Enriching Education

Educating Scientists for the Future

Weizmann Views, Issue No. 1 • TAGS: Community, Education

Dr. Ami Shalit admits that his job has its unconventional aspects. As the director and academic secretary of the Feinberg Graduate School, Dr. Shalit explains that a critical aspect of his role at the academic arm of the Weizmann Institute of Science (WIS) is “to swim in the students’ veins, understanding what their needs are.”

It is an extraordinary job description for any administrator, and Dr. Shalit’s degree of involvement with the Feinberg Graduate School’s students is all the more remarkable considering the depth and variety of students. In an effort to fulfill its mission of educating future scientific leaders, the school grants all of its nearly one thousand master’s and Ph.D. students full tuition remission and stipends. This policy allows the graduate students to focus their complete attention on the scientific achievements for which the Weizmann Institute is known.

As Paul Berkman, a member of the the American Committee for the Weizmann Institute of Science’s (ACWIS’s) Board of Directors, explained during a recent event in New York, students at the Feinberg Graduate School are currently on the cutting edge of scientific research in diverse fields, including nanotechnology, the search for new energy sources, agriculture, cures for cancer, and the search for treatments for everything from Alzheimer’s disease to the flu. Mr. Berkman welcomed the New York audience with a presentation titled “Responsibility for the Future: Educating Scientists.” The program featured comments from Dr. David J. Haas, a former postdoctoral fellow at the Institute who has enjoyed a successful career in technology and business, and who is today an active supporter of ACWIS.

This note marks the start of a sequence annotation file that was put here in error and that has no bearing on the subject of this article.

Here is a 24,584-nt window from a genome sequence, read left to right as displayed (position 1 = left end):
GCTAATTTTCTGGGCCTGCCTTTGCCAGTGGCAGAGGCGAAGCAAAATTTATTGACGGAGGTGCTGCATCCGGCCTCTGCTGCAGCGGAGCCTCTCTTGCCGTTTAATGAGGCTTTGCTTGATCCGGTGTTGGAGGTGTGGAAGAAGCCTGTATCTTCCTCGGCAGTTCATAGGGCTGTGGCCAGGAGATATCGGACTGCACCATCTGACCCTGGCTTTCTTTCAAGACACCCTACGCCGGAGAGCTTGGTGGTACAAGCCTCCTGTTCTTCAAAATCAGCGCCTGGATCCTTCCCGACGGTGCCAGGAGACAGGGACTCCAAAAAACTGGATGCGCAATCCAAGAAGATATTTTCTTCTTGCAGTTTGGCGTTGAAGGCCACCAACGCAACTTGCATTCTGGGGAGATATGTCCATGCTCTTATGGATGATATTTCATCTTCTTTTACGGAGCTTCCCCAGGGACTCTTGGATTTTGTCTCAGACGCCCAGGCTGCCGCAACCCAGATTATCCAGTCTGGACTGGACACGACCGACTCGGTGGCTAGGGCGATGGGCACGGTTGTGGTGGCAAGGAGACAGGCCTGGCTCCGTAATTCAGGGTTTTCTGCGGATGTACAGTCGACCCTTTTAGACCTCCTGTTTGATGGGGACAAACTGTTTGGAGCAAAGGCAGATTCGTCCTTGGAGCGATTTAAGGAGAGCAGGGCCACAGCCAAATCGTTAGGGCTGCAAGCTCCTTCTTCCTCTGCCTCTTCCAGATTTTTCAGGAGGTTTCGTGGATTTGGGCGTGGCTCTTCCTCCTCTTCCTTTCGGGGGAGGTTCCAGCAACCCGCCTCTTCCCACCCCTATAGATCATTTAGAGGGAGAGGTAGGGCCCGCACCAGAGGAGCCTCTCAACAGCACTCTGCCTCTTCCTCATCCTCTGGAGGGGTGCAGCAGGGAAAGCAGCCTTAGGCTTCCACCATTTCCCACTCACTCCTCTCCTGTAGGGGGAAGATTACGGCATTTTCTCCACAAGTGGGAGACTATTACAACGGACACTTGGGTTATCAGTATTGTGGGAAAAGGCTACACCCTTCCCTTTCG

The Feinberg Graduate School was founded in 1958 to function in conjunction with WIS. In 2000, Dr. Shalit, a distinguished linguistic researcher, assumed responsibility for its day-to-day operations. He is familiar with the needs of students from around the world, having received his undergraduate education at New York University and his graduate training at the University of Toronto in Canada and the University of Cape Town in South Africa.

Admission to the Feinberg Graduate School is highly competitive. Of about 800 applicants to the Master of Science program each year, only 150 are admitted. New doctoral admissions are limited to 165 annually. Currently, 275 M.Sc. and 685 Ph.D. students are in attendance, creating an intimate atmosphere in which scientists and students regularly communicate across disciplines. One distinguishing feature Dr. Shalit points out is the even gender ratio. Nearly half the students in both degree programs are women, which is unusual for postgraduate science programs. Although more female students are studying the life and chemical sciences, their numbers are surging in physics and mathematics.

Though not designed to foster relationships among students, the graduate programs have yielded many marriages between students. Dr. Shalit was impressed by the dedication of a female M.Sc. student from France who, shortly after entering the program, married a fellow student. By the time she graduated—on schedule with her class—she and her husband already had two children. Being able to support students’ rigorous scientific research while they pursue other life goals is clearly a point of pride for the Feinberg Graduate School’s administrators.

According to Dr. Shalit, the most remarkable aspect of life at the Feinberg Graduate School is students’ direct involvement with groundbreaking research. At any given time scientists at the Institute are engaged in at least 1,200 research projects, every one of which involves graduate student participation. Many students help to develop key patents, while others publish papers in prominent scientific journals.